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sam_cit@yahoo.co.in
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      12-17-2006

>
> Hint #2: Do you know how to add an item at the beginning
> of a linked list?
>
> --


Thanks very much for the hints, did you mean to say add an item at the
end of the list?

>From your hints, i think of a solution where in the last_node->ptr is

made to point to first node and this logic needs to be excecuted as
many times as many as strlen(string). Is this the solution you meant or
any other improvements are possible?

 
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Eric Sosman
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      12-17-2006
(E-Mail Removed) wrote:
>> Hint #2: Do you know how to add an item at the beginning
>> of a linked list?
>>
>> --

>
> Thanks very much for the hints, did you mean to say add an item at the
> end of the list?


Hint #3: No.

>>From your hints, i think of a solution where in the last_node->ptr is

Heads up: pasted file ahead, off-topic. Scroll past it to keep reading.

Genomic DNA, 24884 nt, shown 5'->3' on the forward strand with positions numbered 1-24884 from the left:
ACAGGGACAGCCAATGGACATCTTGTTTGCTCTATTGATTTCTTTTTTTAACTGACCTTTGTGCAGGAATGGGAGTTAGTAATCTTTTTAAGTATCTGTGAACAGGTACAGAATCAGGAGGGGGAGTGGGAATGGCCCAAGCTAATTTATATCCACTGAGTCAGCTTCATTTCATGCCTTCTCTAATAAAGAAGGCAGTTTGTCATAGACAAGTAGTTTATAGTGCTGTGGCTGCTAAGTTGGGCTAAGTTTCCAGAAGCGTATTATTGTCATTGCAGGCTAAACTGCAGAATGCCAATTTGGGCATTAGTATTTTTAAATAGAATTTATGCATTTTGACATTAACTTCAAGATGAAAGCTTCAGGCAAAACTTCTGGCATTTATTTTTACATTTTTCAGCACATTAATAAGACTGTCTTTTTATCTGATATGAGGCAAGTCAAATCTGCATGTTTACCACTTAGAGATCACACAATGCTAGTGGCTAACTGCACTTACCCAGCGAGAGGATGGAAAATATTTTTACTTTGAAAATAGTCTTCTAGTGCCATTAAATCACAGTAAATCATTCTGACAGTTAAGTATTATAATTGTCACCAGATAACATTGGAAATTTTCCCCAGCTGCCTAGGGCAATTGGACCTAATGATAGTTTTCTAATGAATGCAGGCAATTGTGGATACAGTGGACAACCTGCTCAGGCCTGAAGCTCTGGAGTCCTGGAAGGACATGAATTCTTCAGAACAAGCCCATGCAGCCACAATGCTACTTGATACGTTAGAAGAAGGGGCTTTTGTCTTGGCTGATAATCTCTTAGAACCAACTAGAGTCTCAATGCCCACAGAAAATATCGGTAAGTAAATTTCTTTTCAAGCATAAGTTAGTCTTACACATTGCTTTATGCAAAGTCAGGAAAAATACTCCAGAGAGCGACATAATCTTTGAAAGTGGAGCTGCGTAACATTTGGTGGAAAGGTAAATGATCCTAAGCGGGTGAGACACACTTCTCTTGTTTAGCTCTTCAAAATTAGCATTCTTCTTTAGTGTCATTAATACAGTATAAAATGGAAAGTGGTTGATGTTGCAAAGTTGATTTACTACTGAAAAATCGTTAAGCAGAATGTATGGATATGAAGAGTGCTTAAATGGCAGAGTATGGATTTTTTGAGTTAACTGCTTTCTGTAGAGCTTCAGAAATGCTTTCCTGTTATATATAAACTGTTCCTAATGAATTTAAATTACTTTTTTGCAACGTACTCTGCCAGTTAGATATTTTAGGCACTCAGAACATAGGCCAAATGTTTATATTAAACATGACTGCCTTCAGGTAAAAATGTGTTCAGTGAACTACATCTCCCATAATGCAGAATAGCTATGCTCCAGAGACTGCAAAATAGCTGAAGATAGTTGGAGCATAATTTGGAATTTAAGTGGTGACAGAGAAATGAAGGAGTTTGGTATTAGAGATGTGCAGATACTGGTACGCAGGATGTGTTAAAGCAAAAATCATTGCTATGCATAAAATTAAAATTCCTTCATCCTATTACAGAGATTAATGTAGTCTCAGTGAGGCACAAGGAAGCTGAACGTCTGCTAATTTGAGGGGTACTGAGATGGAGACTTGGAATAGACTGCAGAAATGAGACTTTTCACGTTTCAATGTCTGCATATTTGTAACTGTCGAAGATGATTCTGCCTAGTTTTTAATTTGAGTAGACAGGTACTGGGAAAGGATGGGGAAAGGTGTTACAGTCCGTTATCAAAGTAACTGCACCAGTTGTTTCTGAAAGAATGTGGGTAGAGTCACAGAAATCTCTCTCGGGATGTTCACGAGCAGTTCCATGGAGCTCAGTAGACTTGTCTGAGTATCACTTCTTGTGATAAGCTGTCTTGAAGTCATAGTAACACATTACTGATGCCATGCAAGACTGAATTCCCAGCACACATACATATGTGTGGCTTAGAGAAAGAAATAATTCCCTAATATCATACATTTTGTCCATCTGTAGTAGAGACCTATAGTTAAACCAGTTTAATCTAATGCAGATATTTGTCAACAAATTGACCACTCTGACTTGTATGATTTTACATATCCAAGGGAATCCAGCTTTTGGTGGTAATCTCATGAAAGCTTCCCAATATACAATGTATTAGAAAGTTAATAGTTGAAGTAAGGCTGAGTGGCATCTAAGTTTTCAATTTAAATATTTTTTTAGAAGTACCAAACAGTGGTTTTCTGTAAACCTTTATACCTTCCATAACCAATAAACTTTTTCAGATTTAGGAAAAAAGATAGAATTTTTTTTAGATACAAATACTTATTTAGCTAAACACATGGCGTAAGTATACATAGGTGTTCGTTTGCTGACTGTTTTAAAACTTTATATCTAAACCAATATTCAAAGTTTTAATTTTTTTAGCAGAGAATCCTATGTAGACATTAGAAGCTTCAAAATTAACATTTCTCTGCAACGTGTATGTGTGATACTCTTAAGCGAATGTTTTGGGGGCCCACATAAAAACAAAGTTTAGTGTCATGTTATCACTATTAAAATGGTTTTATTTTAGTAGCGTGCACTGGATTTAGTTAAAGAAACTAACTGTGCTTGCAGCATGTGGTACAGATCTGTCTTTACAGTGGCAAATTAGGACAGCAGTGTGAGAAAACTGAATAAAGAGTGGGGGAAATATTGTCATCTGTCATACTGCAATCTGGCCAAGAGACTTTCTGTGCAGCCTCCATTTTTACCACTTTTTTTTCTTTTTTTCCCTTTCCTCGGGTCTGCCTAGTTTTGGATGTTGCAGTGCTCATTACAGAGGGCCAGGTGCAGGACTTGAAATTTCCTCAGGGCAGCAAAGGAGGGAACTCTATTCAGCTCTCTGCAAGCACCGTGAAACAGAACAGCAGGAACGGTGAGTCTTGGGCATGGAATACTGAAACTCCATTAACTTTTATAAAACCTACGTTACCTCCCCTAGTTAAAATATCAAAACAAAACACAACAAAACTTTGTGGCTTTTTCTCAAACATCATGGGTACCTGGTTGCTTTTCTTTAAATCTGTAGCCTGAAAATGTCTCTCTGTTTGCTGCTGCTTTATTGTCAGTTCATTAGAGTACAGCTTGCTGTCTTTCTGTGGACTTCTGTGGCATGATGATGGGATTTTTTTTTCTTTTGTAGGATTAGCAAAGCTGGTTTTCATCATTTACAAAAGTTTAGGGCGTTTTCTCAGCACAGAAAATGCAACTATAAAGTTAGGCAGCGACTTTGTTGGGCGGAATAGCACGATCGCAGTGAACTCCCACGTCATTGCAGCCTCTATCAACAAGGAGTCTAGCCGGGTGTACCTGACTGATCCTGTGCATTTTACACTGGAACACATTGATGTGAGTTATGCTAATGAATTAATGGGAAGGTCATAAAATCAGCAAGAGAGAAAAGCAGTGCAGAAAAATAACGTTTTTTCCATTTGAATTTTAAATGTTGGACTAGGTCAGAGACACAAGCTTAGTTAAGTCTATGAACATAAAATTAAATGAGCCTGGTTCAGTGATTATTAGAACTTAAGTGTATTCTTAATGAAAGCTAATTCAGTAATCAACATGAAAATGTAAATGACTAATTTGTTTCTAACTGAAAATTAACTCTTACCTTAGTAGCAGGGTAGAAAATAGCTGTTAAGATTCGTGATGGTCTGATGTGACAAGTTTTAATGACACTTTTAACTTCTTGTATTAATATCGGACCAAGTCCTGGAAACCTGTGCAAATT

> made to point to first node and this logic needs to be excecuted as
> many times as many as strlen(string). Is this the solution you meant or
> any other improvements are possible?


No, and yes.

You are working too hard: There exists a much simpler
solution than those you seem to be thinking about.

--
Eric Sosman
(E-Mail Removed)lid

 
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sam_cit@yahoo.co.in
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      12-17-2006
>
> >>From your hints, i think of a solution where in the last_node->ptr is

> > made to point to first node and this logic needs to be excecuted as
> > many times as many as strlen(string). Is this the solution you meant or
> > any other improvements are possible?

>
> No, and yes.
>
> You are working too hard: There exists a much simpler
> solution than those you seem to be thinking about.
>


Yeah, i think so, i just got a solution but i don't think it utilises
your hints, it goes like this

reverse(stuct list* node)
{
struct list* original_head = node;
struct list* new_head = NULL;
struct list* original_head_next = NULL;

while(original_head != NULL)
{
original_head_next = original_head->ptr;
origianl_head->ptr = new_head;
new_head = original_head;
original_head = original_head_next;
}

return(new_head);

}

Did you mean any other solution???

 
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pete